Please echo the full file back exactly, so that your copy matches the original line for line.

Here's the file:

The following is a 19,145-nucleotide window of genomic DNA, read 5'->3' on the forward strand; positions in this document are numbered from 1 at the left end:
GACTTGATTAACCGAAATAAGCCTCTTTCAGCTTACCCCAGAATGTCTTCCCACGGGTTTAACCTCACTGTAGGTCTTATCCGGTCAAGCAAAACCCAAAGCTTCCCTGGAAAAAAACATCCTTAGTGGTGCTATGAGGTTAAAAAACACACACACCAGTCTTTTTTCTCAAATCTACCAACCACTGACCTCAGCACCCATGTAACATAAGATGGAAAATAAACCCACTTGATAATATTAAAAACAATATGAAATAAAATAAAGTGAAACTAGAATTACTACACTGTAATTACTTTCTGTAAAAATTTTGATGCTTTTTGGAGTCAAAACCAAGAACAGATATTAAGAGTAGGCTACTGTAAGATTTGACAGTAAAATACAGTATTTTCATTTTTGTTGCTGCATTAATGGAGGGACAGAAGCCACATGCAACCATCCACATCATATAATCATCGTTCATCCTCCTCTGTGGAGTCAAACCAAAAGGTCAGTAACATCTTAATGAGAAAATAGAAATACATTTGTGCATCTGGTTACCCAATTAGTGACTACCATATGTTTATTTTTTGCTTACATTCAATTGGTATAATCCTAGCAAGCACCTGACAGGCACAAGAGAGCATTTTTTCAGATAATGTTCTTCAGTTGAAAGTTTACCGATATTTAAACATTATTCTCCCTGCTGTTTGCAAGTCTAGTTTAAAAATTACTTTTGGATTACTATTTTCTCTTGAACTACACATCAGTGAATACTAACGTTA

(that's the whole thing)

The following is a 19,145-nucleotide window of genomic DNA, read 5'->3' on the forward strand; positions in this document are numbered from 1 at the left end:
GACTTGATTAACCGAAATAAGCCTCTTTCAGCTTACCCCAGAATGTCTTCCCACGGGTTTAACCTCACTGTAGGTCTTATCCGGTCAAGCAAAACCCAAAGCTTCCCTGGAAAAAAACATCCTTAGTGGTGCTATGAGGTTAAAAAACACACACACCAGTCTTTTTTCTCAAATCTACCAACCACTGACCTCAGCACCCATGTAACATAAGATGGAAAATAAACCCACTTGATAATATTAAAAACAATATGAAATAAAATAAAGTGAAACTAGAATTACTACACTGTAATTACTTTCTGTAAAAATTTTGATGCTTTTTGGAGTCAAAACCAAGAACAGATATTAAGAGTAGGCTACTGTAAGATTTGACAGTAAAATACAGTATTTTCATTTTTGTTGCTGCATTAATGGAGGGACAGAAGCCACATGCAACCATCCACATCATATAATCATCGTTCATCCTCCTCTGTGGAGTCAAACCAAAAGGTCAGTAACATCTTAATGAGAAAATAGAAATACATTTGTGCATCTGGTTACCCAATTAGTGACTACCATATGTTTATTTTTTGCTTACATTCAATTGGTATAATCCTAGCAAGCACCTGACAGGCACAAGAGAGCATTTTTTCAGATAATGTTCTTCAGTTGAAAGTTTACCGATATTTAAACATTATTCTCCCTGCTGTTTGCAAGTCTAGTTTAAAAATTACTTTTGGATTACTATTTTCTCTTGAACTACACATCAGTGAATACTAACGTTA